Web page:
- Give yourself permission for rest. You are less useful to yourself and the person you’re caregiving for if your resources are ka-put! Carve out time for yourself and protect it. Turn off the phone. Leave emails alone. Immerse yourself in nurturing distraction where you can let go of the caregiving responsibilities. Discuss with others involved about why this is important, not just to you, but to them.
- Forge new (brain) pathways! When the brain does something over and over, it begins to favor that pathway over others, even if others are better. We can learn to reduce vigilance if we know we can depend on others to respond too, so we need to build up the “normal” vigilance pathways by having experiences in which someone else voluntarily handled it and things went fine. Show the brain that “it’s OK if I don’t respond sometimes, because we can trust Person X to do it too.” (See bullet #1 for finding trustworthy Person X). You may have to force this to happen through some mock situations, but these are still helpful in building brain pathways that understand “normal” vigilance is okay.
- Consider whether deeper issues are at play. Is hypervigilance a symptom of unevenly shared parenting? Does it happen that one person “always has to track the details” because the other one “never does”? Maybe a positive feedback loop has been created; because one person is tracking to exhaustion, the other feels free of that responsibility (I don’t need to plan/track/respond because that other person always does).
- Ask your naturopathic physician for their two cents. Hyperactive adrenal glands, imbalanced hormones, and exhausted thyroids can all make this situation worse than it has to be. Addressing these health issues can only help to restore balance to your life!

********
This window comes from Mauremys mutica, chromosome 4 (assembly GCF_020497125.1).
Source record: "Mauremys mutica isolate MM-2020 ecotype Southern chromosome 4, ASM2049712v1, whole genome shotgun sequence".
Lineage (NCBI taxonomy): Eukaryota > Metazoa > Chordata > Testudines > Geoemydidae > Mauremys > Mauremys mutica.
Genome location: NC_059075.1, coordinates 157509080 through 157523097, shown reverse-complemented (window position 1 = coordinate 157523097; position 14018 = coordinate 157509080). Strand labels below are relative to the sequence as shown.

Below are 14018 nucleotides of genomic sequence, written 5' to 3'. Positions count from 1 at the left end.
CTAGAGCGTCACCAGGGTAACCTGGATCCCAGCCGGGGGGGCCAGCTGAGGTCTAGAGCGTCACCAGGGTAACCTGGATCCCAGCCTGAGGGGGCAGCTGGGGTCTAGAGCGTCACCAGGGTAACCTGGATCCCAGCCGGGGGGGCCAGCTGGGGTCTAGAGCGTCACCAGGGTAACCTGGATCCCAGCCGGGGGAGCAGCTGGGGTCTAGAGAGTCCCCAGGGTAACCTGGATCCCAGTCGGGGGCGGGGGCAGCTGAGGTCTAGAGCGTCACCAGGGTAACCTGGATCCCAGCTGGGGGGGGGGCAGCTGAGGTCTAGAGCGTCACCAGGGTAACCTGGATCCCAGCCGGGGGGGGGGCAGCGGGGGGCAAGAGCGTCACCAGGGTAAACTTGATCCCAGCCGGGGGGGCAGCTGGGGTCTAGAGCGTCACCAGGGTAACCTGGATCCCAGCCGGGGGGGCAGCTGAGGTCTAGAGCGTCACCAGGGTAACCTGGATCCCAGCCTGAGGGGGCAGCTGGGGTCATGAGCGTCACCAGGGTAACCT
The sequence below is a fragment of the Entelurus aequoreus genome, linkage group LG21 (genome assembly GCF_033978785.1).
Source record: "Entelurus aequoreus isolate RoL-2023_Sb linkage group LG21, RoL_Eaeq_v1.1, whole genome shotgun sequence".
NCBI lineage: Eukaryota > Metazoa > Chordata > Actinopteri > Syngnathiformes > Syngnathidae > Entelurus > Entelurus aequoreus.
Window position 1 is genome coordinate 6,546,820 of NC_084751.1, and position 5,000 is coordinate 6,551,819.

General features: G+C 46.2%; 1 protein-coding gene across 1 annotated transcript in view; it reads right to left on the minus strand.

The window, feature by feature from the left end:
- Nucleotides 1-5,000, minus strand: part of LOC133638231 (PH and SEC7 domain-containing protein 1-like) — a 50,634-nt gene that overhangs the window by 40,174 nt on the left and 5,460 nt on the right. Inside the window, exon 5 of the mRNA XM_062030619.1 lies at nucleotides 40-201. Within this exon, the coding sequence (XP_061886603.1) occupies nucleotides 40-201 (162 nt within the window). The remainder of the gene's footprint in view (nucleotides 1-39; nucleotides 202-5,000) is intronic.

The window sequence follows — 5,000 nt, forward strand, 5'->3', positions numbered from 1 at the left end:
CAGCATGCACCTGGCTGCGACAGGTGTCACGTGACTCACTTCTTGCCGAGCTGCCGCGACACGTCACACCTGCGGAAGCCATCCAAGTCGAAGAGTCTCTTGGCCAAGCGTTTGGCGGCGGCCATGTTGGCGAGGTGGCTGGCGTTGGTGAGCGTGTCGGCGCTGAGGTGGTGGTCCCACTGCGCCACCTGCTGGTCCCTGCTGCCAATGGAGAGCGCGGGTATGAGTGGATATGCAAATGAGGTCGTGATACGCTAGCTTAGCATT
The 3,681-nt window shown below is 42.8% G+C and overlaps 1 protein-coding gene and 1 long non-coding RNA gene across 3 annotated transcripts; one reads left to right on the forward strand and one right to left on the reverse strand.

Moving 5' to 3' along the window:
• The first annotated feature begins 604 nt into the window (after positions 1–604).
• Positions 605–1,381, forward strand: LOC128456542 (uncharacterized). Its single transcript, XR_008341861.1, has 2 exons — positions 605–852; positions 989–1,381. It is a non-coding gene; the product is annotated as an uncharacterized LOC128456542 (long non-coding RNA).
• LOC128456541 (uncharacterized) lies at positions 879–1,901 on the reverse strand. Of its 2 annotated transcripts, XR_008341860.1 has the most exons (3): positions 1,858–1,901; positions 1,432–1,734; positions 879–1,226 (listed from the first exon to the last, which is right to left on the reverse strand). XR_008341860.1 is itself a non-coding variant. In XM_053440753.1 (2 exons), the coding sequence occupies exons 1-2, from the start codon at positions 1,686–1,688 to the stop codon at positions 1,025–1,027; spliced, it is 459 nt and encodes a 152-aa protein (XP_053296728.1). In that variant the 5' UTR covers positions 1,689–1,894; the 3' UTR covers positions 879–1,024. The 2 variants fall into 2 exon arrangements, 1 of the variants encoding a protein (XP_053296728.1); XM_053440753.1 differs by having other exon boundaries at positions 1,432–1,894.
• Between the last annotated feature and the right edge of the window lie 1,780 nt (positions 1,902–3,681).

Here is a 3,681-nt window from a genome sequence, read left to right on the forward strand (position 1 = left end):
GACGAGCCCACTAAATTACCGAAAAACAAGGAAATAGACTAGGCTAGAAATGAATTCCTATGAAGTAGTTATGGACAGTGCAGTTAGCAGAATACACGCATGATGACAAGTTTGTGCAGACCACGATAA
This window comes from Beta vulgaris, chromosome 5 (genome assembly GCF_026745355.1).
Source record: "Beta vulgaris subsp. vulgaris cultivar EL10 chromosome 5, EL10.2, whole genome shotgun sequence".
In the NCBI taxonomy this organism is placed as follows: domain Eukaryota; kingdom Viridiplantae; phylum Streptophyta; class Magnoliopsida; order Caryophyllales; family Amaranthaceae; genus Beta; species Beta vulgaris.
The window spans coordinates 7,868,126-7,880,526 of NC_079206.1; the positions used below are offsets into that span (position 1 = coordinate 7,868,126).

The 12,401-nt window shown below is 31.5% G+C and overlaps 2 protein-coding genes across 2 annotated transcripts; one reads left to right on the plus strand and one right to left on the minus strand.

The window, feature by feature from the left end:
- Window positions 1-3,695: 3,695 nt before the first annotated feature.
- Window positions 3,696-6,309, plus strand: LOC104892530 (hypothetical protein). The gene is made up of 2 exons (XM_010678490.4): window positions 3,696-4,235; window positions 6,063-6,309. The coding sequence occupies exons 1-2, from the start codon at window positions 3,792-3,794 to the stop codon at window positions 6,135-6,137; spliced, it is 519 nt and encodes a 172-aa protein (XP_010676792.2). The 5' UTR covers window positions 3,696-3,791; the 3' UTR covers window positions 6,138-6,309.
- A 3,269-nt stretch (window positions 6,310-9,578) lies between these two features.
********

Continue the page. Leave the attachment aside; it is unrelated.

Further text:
These points are not always possible. I get it. But take those lessons where you can get them and make it a priority to bring some energy back into your sphere. A tree with a weak trunk is sure to topple, but a tree with a sturdy trunk will hold many generations of canopy (Note here that the trunk is not inherently strong or weak, but is dependent on nourishment from roots!).
This article was written by Dr. Rhea Abbott at Lakeview Family Wellness in Kenmore, WA.
Lakeview Family Wellness is your #1 Eastside and Seattle Wellness Center. We are a naturopathic medical clinic located at the very northern tip of Lake Washington between Seattle and Bothell in the city of Kenmore. At Lake View Family Wellness, we specialize in integrative medicine for the whole person. We emphasize people and not diseases while offering practical, real solutions to conditions and concerns such as: Diet, fitness, preventive care, women’s health, men’s health, cancer, chronic pain, common colds, autoimmune disease, and genetics.
Naturopathic medicine provides alternative, natural solutions for the most stubborn conditions. The doctors at Lake View Family Wellness utilize individualized nutrition strategies, pharmaceutical grade supplementation, intravenous (IV) therapy and a host of lifestyle modifying tools to make sure you reach your health goals. Creating opportunity for your body to overcome disease and surge in health is our number one priority. We hope to encourage and enable you to reach untold heights in your health journey. We look forward to serving you here at Lake View Family Wellness!